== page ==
www.EASmithV.com

    "The camera is an instrument that teaches people how to see without a camera."— Dorothea Lange
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    RIP Kodachrome

  10. #10
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    As a guy who has remodeled huge chunks of my home (and used to airbrush professionally)...

    Tool-sized compressors are pretty dang loud. One solution would be to get a compressor and an air tank; fill the tank in your garage. You would want all of your fittings to be very airtight (valves, hose connections) or it will just leak out overnight.

    In the airbrush days, many artists used scuba tanks, which they would have refilled.

    An airbrush compressor may not have the "oomph" you need. I have one (somewhere) and it really wasn't good enough for airbrush art. The spray (even with thin dies) was a little too grainy, not atomized enough.

    With any sort of compressor, you'll need a hose (a coiled hose is probably best), a system to hang it and keep it out of the way, an air blower attachment, and all the fittings. And with any compressed air source - unless you live in the desert - you'll definitely need a water separator. Even on dry days in Dallas, my compressor squirts a lot of water vapor. Keep in mind the air tank is holding a roomfull of air (and whatever humidity is in that air). Also, compressors with oil-using engines (vs. teflon piston rings) deliver a good deal more air for the buck - but engine oil can find its way into the tank - not harmful to your framing nailer or impact wrench, but not good for art.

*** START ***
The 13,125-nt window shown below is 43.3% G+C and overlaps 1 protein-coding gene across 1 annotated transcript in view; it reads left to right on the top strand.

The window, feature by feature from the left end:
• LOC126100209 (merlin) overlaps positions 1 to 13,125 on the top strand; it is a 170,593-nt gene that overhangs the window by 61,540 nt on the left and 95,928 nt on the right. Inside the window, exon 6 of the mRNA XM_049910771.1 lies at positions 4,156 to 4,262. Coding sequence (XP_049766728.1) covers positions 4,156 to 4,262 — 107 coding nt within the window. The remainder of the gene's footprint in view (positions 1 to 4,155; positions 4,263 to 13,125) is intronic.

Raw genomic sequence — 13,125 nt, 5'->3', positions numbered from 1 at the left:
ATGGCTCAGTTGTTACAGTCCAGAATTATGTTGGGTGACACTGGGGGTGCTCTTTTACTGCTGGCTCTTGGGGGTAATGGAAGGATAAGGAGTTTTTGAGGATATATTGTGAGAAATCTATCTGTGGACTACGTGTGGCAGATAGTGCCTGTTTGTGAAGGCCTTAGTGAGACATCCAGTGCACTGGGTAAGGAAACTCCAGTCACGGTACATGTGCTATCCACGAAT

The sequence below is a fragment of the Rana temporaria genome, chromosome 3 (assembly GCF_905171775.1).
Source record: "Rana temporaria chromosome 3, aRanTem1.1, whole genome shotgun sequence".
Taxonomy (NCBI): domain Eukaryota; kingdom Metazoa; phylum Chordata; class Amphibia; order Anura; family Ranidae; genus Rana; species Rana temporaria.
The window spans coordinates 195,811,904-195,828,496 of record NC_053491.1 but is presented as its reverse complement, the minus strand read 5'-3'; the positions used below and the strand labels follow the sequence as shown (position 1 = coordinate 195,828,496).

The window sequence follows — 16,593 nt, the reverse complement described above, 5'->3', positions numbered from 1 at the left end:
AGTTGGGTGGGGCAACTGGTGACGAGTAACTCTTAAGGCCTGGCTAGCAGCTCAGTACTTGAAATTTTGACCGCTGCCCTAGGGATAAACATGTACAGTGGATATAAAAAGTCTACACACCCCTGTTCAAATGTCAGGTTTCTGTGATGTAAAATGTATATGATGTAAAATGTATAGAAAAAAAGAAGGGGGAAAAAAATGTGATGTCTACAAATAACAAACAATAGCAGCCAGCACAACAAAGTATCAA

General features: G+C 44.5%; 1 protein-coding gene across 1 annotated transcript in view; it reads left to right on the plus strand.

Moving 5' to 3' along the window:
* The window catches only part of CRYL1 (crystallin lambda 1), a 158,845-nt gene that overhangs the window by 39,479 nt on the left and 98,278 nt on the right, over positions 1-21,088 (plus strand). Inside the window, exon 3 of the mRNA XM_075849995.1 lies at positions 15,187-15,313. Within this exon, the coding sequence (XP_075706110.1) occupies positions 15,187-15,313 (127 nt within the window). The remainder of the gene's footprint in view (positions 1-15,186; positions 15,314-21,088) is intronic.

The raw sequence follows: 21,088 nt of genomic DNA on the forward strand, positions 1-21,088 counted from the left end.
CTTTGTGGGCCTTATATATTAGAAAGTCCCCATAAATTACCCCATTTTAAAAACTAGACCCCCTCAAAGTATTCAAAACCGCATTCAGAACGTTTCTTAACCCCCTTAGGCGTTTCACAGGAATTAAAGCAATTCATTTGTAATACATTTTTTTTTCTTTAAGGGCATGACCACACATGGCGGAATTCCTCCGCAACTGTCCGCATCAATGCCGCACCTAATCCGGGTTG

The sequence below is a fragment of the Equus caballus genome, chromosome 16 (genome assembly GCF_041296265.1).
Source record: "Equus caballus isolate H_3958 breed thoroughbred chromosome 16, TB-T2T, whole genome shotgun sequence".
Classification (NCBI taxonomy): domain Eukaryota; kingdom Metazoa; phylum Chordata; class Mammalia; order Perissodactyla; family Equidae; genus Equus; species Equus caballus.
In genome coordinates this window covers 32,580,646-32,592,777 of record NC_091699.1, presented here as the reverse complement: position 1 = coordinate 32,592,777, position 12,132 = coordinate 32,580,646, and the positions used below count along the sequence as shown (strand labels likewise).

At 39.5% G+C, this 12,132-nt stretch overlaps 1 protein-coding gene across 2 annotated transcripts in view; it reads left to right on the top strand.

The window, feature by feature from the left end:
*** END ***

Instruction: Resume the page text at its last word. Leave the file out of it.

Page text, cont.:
All of that said - the convenience of the cans is huge compared to the above. They're delicate tools for delicate work, vs. something made for removing cylinder heads and building roofs. I'd think it's overkill, unless you have a large darkroom running 8 hours a day, in which case you'd install a compressor in a dedicated room, with all the filtering bells and whistles and a system to deliver air to work areas.